I don’t know about the others as they’ve been more like toys than have capability of supporting the ecosystem as-is. You can’t just demand equal buy in without supporting the ecosystem as-is - PyPy literally had to make c-extensions work after claiming for years it was impossible to do (which was absurd - I remember reading one of the JVM Ruby interpreters ended up supporting c-extensions through parsing the c-extension source code into compatible libraries - if ruby could do it, so can python).

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                  Please lower the temperature on your posts. You don’t need to curse and make insulting characterizations of his post to make your points.

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                    Your points withstanding (I should be less overtly crude), the GP’s routine use of “contempt” as an accusative is nothing short of insulting. He paints himself as the victim of the PSF and anyone who agrees with them as doing their bidding. It is extremely unkind and quite conversation terminating.

                    I get that you feel you’re being fair, but it comes across as uneven enforcement amidst the unfair characterizations and portrayal of an anti-Python 2 conspiracy, when in reality it’s an interpreter hide-bound by Guido’s rules to keep it as simple as possible (thus hamstringing backwards compatibility like seen in the JVM), a hold over from the early anemic days of Python and something that’ll never change.

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                    The existence of polyglot libraries does not “shit[] on my point;” it merely shows how far people can be convinced to go in pursuit of a satisfying end-user experience. The existence of libraries which compile under both a C compiler and also a C++, Objective-C, Zig, or etc. compiler does not invalidate the point that the languages are different, regardless of whether the program texts are identical in those cases.

                    Here are two short interactions with two CPython versions. I contend that they implement distinct grammars and semantics from each other.

                    >>> {1:2,3:4}.items()
                    [(1, 2), (3, 4)]
                    >>> {1:2,3:4}.iteritems()
                    <dictionary-itemiterator object at 0x7f704a55f170>
                    >>> nonlocal = 42
                    >>> class Foo: pass
                    ...
                    >>> Foo.__mro__
                    Traceback (most recent call last):
                      File "<stdin>", line 1, in <module>
                    AttributeError: class Foo has no attribute '__mro__'
                    

                    And the other one.

                    >>> {1:2,3:4}.items()
                    dict_items([(1, 2), (3, 4)])
                    >>> {1:2,3:4}.iteritems()
                    Traceback (most recent call last):
                      File "<stdin>", line 1, in <module>
                    AttributeError: 'dict' object has no attribute 'iteritems'
                    >>> nonlocal = 42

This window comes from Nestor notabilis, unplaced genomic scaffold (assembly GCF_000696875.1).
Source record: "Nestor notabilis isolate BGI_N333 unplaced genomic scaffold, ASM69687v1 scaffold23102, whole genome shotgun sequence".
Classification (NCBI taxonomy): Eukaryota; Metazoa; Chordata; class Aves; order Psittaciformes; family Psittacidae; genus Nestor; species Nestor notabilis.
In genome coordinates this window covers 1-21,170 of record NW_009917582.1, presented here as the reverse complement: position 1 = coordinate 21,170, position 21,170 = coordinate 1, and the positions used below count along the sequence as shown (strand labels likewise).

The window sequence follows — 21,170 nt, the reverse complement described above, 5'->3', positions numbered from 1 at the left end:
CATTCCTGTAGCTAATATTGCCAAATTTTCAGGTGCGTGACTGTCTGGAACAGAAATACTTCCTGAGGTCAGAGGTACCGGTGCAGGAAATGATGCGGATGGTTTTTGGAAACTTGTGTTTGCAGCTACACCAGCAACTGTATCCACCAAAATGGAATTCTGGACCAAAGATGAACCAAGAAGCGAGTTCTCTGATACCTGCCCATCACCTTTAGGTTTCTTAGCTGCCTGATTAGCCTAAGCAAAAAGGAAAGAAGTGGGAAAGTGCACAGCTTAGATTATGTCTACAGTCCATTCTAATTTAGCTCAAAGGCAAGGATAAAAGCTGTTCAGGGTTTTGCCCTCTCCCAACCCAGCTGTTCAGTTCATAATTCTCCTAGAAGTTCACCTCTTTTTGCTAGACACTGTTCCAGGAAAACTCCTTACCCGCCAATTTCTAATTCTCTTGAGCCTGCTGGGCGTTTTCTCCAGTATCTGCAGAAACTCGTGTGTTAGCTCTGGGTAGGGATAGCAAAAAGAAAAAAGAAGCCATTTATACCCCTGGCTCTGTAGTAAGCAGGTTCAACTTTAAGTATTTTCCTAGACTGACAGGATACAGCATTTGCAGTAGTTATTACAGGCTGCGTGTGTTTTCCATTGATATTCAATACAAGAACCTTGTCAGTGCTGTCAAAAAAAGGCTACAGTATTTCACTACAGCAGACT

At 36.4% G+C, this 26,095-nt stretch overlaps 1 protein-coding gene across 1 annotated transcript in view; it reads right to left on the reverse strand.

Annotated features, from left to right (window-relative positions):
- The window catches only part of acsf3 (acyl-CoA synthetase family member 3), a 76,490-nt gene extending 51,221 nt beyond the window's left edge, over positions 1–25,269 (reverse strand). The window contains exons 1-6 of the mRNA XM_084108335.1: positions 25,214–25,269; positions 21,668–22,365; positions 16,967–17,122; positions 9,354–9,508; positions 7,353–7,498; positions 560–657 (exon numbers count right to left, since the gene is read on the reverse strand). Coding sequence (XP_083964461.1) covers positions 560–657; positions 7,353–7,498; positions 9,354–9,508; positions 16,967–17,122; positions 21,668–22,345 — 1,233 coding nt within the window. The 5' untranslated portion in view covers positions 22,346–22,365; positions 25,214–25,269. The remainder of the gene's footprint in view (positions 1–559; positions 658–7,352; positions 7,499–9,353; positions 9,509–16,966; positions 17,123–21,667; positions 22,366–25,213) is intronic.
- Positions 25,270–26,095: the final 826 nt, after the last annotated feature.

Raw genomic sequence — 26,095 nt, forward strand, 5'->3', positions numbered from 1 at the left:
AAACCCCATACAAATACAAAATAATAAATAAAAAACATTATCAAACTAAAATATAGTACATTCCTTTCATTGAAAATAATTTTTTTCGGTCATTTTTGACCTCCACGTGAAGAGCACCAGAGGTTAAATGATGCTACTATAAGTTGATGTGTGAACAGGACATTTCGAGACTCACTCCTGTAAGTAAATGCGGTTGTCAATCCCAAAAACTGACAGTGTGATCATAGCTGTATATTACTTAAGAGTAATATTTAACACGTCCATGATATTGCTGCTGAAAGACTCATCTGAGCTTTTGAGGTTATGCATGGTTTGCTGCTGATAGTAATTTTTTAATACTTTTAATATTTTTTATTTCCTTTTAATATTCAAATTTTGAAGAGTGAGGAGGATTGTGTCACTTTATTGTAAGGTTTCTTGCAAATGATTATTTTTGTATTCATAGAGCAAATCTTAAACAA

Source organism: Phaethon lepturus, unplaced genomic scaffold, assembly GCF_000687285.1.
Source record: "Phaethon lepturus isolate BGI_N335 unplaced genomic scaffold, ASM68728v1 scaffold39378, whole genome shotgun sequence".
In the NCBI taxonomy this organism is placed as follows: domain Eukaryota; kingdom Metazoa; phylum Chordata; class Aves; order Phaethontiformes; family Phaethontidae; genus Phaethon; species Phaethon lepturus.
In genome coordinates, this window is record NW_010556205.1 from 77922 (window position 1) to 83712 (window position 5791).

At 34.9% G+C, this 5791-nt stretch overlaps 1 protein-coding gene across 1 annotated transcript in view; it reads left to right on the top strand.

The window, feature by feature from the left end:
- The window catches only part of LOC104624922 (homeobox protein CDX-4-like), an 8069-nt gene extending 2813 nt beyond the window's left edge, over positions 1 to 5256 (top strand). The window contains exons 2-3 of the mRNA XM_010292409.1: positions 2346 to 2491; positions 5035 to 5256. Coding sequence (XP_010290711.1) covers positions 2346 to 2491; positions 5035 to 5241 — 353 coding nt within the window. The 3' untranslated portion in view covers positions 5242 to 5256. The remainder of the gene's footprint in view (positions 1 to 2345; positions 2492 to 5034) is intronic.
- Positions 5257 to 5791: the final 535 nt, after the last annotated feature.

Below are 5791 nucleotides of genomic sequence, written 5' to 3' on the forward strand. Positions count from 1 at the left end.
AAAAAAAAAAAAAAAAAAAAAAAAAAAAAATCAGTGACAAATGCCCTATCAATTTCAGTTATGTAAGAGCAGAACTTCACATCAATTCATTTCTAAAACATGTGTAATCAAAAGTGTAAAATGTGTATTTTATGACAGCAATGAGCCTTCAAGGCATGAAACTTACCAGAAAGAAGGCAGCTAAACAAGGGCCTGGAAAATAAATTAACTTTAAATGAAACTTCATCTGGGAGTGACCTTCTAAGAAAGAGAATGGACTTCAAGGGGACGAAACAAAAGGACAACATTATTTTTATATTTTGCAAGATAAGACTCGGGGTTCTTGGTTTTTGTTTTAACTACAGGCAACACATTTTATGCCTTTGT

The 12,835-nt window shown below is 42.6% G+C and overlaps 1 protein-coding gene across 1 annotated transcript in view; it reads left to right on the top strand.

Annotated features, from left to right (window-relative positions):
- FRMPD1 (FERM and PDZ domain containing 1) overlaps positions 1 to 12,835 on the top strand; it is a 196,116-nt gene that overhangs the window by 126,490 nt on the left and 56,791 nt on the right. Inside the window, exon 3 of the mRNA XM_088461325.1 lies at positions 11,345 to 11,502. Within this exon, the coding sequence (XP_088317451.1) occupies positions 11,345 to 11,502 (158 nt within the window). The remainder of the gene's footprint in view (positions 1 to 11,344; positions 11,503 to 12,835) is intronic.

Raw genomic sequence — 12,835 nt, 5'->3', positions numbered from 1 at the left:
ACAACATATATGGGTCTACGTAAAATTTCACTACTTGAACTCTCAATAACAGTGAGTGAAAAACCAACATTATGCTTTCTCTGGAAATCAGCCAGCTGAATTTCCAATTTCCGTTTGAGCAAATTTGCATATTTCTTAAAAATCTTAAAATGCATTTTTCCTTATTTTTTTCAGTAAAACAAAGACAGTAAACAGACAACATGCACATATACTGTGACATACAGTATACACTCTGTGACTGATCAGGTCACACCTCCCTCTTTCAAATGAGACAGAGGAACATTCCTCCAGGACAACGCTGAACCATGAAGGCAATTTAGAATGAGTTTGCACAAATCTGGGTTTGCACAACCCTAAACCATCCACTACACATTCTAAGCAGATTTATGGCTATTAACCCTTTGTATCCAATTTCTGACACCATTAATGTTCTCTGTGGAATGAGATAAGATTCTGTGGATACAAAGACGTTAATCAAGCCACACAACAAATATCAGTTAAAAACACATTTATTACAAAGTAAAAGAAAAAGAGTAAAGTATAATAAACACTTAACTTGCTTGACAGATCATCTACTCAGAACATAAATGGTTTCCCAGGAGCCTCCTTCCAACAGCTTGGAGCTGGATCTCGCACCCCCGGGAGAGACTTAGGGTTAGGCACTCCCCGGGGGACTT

File "<stdin>", line 1
                        nonlocal = 42
                                 ^
                    SyntaxError: invalid syntax
                    >>> class Foo: pass
                    ...
                    >>> Foo.__mro__
                    (<class '__main__.Foo'>, <class 'object'>)
                    

                    I am not sure why you characterize my points as “whining” and then agree with them by substantiating the needful evidence. It seems that you are angry with me because I have points, not because I don’t have points.

                    By using a broad brush to label various Python projects as “toys” or “dead”, you only emphasize the culture of contempt which I highlighted in my thread-starting comment. Moreover, you’ve said the quiet part out loud: The reason for this contemptuousness is a tribal belief in the power of C extensions over plain old Python code. What’s remarkable to me is that this belief isn’t actually in the service of speed or compatibility; the PyPy project produced not just PyPy, but also CFFI, in order to put those claims to rest. Instead, the belief seems to be simply one of majority rule: Because CPython is the popular standard, CPython must remain the popular standard. To quote from The Power and The Glory:

                    And though the hard times are really due to me, it is still in me to quell all this unrest

                    Things must stay, there must be no change; anyway, time to rearrange

                    You must believe me, that there’s been no such betrayal, all that I’ve done, I’ve done for you

                    Things must stay, there must be no change; anyway, time to rearrange

                    There must be a reason why plans have turned around! Not only in me, it must be in you too

                    Things must stay, there must be no change; anyway, time to rearrange

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                      Uh, no. With the exception of nonlocal as a keyword (which btw is no different when with as a keyword was introduced), all the examples cited are properties on data objects, which is categorically not “grammar”.